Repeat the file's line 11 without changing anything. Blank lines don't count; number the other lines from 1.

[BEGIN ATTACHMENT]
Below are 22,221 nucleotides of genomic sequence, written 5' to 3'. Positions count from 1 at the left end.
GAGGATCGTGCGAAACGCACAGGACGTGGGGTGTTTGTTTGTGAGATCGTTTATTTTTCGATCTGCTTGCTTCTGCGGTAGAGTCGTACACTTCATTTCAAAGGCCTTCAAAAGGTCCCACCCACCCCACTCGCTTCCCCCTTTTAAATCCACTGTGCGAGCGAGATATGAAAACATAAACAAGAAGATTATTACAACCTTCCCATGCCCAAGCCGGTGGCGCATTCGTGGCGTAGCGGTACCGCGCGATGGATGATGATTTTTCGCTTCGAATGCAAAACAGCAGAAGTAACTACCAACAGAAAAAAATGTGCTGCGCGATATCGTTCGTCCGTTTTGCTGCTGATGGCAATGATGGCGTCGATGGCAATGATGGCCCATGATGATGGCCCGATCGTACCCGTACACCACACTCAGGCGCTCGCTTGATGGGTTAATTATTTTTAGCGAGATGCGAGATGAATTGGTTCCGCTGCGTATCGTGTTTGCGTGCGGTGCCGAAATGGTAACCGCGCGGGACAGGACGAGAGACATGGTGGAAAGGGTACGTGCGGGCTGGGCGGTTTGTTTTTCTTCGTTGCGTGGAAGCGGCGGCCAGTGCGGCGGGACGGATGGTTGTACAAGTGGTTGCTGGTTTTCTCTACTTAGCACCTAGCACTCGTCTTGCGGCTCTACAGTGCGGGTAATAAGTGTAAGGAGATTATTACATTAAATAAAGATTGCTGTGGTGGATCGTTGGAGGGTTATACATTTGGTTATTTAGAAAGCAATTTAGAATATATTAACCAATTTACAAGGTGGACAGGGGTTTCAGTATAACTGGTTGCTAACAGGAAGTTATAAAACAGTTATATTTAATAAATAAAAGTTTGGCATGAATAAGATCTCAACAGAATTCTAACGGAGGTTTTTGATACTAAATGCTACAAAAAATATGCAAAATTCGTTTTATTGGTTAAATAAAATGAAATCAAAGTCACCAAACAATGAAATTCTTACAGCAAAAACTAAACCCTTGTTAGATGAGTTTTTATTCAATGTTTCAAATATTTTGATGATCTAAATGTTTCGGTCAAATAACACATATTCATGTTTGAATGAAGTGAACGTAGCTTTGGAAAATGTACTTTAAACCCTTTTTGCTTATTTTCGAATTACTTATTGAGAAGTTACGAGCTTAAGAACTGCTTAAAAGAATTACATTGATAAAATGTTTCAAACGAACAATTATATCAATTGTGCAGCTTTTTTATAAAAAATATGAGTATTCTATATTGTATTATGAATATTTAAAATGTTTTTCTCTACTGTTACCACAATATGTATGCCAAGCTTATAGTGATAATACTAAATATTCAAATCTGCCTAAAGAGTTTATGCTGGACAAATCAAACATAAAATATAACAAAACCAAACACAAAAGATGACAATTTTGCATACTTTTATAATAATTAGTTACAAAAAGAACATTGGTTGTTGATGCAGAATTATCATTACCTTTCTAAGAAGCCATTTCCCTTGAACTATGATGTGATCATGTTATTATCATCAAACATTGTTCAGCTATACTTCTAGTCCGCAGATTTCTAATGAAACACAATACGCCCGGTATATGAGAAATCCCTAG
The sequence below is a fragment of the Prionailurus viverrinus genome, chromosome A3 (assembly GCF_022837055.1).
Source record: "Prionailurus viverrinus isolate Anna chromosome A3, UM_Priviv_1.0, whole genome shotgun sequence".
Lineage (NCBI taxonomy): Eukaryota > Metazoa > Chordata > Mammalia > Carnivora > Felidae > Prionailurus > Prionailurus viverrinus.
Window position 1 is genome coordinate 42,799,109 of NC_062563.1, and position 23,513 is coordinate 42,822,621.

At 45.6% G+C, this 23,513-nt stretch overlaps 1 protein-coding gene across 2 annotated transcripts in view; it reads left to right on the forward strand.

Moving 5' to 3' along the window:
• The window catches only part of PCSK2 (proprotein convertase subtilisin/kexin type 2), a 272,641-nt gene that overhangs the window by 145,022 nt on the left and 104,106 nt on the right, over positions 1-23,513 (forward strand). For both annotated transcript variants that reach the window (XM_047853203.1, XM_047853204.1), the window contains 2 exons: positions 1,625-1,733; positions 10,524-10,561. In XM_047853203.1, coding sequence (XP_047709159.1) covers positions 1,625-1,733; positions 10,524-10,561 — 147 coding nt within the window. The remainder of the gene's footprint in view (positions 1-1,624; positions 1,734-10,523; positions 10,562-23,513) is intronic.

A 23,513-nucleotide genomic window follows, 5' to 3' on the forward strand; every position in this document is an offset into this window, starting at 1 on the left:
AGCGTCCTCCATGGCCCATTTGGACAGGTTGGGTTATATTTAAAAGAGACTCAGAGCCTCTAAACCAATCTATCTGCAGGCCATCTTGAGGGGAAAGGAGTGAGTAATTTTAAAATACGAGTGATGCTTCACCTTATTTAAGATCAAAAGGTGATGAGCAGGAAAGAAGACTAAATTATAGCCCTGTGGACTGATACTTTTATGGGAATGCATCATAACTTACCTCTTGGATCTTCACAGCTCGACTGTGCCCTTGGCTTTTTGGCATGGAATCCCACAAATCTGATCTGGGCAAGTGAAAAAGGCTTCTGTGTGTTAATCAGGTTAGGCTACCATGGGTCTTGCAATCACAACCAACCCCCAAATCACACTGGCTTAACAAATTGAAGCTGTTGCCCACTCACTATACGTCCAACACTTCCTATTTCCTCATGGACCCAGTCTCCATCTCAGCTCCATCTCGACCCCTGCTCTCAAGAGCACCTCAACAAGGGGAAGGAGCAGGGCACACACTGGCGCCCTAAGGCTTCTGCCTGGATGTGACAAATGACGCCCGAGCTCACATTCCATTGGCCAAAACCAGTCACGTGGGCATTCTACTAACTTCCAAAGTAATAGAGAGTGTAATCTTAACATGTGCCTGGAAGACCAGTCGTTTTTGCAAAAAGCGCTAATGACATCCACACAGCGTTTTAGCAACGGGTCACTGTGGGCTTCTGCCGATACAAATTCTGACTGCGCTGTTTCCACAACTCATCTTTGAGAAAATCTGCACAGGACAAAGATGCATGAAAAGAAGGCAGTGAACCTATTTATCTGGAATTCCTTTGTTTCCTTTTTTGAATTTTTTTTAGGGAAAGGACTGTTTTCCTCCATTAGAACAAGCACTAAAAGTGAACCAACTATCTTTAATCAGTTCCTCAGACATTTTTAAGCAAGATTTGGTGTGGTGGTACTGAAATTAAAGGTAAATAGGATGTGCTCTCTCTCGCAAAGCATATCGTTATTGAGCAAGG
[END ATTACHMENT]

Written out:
AGCGTCCTCCATGGCCCATTTGGACAGGTTGGGTTATATTTAAAAGAGACTCAGAGCCTCTAAACCAATCTATCTGCAGGCCATCTTGAGGGGAAAGGAGTGAGTAATTTTAAAATACGAGTGATGCTTCACCTTATTTAAGATCAAAAGGTGATGAGCAGGAAAGAAGACTAAATTATAGCCCTGTGGACTGATACTTTTATGGGAATGCATCATAACTTACCTCTTGGATCTTCACAGCTCGACTGTGCCCTTGGCTTTTTGGCATGGAATCCCACAAATCTGATCTGGGCAAGTGAAAAAGGCTTCTGTGTGTTAATCAGGTTAGGCTACCATGGGTCTTGCAATCACAACCAACCCCCAAATCACACTGGCTTAACAAATTGAAGCTGTTGCCCACTCACTATACGTCCAACACTTCCTATTTCCTCATGGACCCAGTCTCCATCTCAGCTCCATCTCGACCCCTGCTCTCAAGAGCACCTCAACAAGGGGAAGGAGCAGGGCACACACTGGCGCCCTAAGGCTTCTGCCTGGATGTGACAAATGACGCCCGAGCTCACATTCCATTGGCCAAAACCAGTCACGTGGGCATTCTACTAACTTCCAAAGTAATAGAGAGTGTAATCTTAACATGTGCCTGGAAGACCAGTCGTTTTTGCAAAAAGCGCTAATGACATCCACACAGCGTTTTAGCAACGGGTCACTGTGGGCTTCTGCCGATACAAATTCTGACTGCGCTGTTTCCACAACTCATCTTTGAGAAAATCTGCACAGGACAAAGATGCATGAAAAGAAGGCAGTGAACCTATTTATCTGGAATTCCTTTGTTTCCTTTTTTGAATTTTTTTTAGGGAAAGGACTGTTTTCCTCCATTAGAACAAGCACTAAAAGTGAACCAACTATCTTTAATCAGTTCCTCAGACATTTTTAAGCAAGATTTGGTGTGGTGGTACTGAAATTAAAGGTAAATAGGATGTGCTCTCTCTCGCAAAGCATATCGTTATTGAGCAAGG